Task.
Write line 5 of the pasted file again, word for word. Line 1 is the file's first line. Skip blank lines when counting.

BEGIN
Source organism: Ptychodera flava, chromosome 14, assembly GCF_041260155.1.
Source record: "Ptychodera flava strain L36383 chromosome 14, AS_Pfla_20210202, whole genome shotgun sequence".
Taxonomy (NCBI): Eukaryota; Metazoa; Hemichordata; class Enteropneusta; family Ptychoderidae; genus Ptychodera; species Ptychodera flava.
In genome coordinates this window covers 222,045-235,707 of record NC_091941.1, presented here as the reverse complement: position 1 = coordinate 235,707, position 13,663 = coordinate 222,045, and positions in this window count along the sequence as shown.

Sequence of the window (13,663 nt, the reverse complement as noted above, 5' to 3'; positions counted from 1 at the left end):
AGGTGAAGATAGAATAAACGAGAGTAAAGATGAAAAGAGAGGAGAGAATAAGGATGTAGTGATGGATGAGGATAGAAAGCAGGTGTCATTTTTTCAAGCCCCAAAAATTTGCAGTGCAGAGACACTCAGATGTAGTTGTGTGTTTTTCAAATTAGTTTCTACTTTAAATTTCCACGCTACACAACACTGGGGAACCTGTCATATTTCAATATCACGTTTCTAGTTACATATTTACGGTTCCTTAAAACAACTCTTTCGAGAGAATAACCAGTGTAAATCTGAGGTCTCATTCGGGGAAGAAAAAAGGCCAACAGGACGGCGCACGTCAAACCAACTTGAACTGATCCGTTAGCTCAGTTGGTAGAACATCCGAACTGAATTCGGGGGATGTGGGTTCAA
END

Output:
Sequence of the window (13,663 nt, the reverse complement as noted above, 5' to 3'; positions counted from 1 at the left end):